Home > CCM, Christian Music, Christian Pop, Christian Rap, Christian Rock, Greatest Albums, Jesus Music > 338. All Things are Possible – Dan Peek

338. All Things are Possible – Dan Peek

ALL THINGS ARE POSSIBLE (1979)

Dan Peek

After spending most of the 1970’s as a member of one of the biggest bands in music, America, as well as years in recreational drug use, drinking, parting and living the rock and roll lifestyle, Dan Peek  returned to the faith of his youth. In late 1977 Peek left America for a Christian lifestyle and, eventually, a solo career. This compelling story is chronicled in his autobiography, An American Band.

Peek signed with Pat Boone owned Lamb and Lion Records and released his first solo project which is the subject of the discussion here. I should note as a sidebar that Christian Rock fans are indebted to Pat Boone and Lamb and Lion Records. Though primarily a label for Church music and his family it was responsible for signing and releasing the debut albums from DeGarmo & Key, Jerusalem, Dogwood, James Ward, Ulf Christianson and Gary Chapman.

Peek released the album in 1979 and it was an immediate hit with the title track topping the CCM charts for several months. In fact, the song became such a hit that Billboard reporting station in the Adult Contemporary format started playing it and it charted there as well. The song was right in there with mid to late 70’s pop with lush string arrangements and big hooky chorus accentuated by Peek’s pristine falsetto. The song received a Grammy nomination as well and remains a classic in CCM history.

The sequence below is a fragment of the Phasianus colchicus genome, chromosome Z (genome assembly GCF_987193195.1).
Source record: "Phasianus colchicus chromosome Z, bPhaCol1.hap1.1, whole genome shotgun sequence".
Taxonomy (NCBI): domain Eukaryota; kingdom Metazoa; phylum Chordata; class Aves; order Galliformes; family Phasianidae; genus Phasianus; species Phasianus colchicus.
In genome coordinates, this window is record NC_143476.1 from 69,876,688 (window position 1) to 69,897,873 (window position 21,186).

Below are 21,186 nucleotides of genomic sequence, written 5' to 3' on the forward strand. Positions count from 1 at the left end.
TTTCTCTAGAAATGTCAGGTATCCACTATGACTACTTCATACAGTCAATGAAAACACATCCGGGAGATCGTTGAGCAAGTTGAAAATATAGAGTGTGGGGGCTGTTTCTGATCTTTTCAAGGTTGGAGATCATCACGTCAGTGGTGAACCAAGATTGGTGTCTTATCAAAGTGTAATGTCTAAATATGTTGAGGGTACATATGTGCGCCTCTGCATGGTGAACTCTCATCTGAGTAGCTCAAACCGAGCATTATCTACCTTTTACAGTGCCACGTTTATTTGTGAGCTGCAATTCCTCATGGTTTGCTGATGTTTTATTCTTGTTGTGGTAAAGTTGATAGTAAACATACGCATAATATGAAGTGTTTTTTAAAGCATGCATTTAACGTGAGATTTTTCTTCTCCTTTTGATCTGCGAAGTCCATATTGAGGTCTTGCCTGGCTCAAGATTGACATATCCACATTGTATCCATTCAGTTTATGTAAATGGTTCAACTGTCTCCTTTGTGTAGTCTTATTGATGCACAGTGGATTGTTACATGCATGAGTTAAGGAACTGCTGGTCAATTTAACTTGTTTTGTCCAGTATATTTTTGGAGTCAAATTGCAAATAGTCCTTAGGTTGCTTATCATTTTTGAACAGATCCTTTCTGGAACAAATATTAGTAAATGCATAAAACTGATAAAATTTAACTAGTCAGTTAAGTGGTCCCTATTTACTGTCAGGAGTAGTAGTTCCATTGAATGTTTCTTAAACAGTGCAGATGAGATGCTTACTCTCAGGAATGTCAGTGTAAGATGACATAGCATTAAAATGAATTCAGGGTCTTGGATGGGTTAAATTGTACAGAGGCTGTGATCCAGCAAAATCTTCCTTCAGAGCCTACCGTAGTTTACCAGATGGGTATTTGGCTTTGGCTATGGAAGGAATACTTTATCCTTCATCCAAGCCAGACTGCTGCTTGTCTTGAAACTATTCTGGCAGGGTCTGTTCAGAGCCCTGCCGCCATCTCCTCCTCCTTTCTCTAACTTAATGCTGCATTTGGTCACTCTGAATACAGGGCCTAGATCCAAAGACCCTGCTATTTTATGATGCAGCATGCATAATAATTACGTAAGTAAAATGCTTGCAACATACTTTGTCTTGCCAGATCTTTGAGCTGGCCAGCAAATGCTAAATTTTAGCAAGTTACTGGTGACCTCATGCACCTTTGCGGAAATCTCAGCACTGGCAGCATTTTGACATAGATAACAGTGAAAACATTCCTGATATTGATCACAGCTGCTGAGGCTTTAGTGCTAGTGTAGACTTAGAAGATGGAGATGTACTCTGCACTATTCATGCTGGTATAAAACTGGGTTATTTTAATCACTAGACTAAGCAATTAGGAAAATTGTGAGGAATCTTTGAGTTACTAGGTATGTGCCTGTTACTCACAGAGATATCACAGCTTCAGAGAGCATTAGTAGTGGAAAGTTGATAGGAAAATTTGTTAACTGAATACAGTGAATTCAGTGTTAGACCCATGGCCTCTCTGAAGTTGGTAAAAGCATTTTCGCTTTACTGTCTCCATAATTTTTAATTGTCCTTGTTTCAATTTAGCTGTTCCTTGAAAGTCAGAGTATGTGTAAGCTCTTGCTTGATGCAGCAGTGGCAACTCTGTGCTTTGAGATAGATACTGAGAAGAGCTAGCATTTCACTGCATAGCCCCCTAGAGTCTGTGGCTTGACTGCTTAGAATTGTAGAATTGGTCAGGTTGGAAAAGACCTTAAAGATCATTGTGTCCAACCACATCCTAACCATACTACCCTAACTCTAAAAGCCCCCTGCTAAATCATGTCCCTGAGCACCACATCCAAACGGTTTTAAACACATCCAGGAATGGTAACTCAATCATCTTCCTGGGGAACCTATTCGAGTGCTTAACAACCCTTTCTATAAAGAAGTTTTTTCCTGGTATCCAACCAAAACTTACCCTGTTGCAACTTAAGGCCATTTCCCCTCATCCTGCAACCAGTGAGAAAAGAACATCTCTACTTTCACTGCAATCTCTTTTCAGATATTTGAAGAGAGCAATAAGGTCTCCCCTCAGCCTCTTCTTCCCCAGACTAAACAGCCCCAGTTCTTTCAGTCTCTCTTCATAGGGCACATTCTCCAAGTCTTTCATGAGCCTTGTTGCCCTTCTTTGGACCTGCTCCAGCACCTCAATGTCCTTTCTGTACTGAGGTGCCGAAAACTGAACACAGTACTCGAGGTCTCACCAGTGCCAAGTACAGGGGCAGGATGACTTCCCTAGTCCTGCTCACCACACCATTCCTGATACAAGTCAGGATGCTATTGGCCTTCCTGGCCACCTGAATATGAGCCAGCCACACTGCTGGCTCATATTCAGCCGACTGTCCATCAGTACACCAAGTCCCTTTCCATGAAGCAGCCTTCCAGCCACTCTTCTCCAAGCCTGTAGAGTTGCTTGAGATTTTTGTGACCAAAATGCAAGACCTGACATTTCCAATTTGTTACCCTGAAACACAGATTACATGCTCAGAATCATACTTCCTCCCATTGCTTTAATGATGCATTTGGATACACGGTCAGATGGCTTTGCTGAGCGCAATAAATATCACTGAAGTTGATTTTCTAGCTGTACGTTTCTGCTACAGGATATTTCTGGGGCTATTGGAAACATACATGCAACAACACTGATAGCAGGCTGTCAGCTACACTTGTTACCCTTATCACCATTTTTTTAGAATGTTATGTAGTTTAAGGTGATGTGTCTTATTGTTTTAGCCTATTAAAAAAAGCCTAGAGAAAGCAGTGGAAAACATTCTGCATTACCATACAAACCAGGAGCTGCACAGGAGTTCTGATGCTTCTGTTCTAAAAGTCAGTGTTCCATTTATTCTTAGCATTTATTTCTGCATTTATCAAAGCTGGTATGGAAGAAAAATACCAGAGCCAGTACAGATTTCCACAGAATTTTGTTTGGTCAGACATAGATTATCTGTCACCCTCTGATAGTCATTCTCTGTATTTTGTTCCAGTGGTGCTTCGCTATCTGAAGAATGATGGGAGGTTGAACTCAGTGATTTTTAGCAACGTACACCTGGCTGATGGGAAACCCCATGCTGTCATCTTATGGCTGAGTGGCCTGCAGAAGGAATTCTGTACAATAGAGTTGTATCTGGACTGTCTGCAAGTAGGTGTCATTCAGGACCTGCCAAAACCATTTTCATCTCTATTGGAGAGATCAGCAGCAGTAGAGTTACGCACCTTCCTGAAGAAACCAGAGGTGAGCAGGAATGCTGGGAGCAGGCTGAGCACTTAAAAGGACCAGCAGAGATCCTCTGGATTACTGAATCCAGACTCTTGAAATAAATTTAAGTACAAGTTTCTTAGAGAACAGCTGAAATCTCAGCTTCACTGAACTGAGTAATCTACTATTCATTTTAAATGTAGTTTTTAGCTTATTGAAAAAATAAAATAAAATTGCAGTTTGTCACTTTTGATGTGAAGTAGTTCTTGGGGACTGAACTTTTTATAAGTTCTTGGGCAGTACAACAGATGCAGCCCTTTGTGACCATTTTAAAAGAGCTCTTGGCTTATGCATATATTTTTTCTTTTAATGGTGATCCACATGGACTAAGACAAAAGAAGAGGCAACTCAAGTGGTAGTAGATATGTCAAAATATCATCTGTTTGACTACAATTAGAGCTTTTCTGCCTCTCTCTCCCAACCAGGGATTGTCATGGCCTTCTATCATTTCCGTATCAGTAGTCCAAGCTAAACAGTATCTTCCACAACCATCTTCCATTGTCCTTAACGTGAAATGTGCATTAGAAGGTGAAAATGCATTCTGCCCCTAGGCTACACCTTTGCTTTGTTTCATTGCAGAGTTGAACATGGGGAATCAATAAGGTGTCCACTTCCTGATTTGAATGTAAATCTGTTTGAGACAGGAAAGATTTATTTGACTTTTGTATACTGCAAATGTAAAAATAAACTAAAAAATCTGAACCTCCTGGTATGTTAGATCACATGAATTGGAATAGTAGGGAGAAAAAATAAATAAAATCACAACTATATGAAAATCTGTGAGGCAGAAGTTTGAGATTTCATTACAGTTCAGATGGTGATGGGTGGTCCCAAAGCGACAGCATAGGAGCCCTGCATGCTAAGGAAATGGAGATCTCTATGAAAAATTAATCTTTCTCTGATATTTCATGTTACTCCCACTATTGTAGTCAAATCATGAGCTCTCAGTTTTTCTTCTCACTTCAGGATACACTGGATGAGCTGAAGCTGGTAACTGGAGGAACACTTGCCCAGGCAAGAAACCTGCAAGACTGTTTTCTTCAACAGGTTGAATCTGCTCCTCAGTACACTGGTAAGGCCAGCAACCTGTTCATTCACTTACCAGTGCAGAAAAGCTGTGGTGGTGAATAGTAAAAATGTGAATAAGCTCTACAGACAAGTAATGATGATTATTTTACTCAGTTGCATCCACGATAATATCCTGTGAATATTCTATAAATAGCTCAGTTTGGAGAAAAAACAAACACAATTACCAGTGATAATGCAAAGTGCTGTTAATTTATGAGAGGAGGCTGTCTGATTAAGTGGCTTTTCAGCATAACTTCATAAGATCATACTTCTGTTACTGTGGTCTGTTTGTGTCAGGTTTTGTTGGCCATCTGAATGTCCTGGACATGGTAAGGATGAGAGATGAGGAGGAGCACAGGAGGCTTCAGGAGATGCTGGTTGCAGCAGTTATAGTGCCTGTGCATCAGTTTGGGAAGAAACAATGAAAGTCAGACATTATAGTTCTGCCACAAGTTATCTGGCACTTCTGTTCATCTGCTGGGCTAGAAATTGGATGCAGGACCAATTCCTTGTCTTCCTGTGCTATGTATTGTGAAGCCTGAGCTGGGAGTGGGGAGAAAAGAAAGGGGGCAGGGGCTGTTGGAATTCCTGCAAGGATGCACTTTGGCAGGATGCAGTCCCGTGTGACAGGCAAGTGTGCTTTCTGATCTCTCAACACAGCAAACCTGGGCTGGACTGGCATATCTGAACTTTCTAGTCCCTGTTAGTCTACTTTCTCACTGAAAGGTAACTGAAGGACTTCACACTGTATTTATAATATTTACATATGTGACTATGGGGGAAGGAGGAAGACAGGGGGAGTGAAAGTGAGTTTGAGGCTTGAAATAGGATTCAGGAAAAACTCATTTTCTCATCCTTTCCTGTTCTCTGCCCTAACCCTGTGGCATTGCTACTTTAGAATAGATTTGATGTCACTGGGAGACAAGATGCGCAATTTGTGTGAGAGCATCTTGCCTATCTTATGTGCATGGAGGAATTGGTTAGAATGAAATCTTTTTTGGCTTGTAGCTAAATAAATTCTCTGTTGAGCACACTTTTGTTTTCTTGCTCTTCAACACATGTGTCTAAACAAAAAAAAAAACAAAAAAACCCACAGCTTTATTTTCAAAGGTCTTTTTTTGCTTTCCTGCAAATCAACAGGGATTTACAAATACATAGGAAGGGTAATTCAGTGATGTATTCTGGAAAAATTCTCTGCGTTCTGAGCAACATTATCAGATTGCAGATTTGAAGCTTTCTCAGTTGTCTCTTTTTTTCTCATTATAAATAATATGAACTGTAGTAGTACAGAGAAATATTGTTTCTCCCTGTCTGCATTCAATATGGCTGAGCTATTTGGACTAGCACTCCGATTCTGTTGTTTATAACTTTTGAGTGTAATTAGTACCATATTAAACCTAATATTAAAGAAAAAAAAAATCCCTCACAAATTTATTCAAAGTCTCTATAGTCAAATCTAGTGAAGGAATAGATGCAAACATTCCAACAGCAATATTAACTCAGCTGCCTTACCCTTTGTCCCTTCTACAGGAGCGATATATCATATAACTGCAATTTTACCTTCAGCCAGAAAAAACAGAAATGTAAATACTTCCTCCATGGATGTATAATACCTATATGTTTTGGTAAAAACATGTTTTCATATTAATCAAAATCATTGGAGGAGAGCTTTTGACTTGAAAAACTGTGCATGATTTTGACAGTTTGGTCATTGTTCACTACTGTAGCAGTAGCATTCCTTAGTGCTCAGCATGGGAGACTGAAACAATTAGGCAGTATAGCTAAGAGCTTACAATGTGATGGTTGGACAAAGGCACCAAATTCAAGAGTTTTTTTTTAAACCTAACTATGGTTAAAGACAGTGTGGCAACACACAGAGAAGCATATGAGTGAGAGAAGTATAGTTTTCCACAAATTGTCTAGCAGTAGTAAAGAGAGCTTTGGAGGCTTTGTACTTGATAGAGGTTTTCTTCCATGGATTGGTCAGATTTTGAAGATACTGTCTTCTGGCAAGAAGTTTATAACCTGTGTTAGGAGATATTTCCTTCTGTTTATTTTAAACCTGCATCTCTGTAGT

The album also contains the last recording with his band America on “Love Was Just Another Word.” Not surprisingly the song is also the most like America of any song on the album though “Lighthouse” and “Ready for Love” come close.. “Divine Lady” was also a hit and is the same vein but with more of a jazz feel and saxophone support. “One Way” is the one rocker on the album, a style Peek would not revisit much until his final Christian release, Electrovoice.

Unfortunately for Peek there would be a five year break between this smash debut and his follow-up album and all the momentum gained from this release was lost. Also, music seemed to pass him by on the second album, which sounds too much like the first but five years later.

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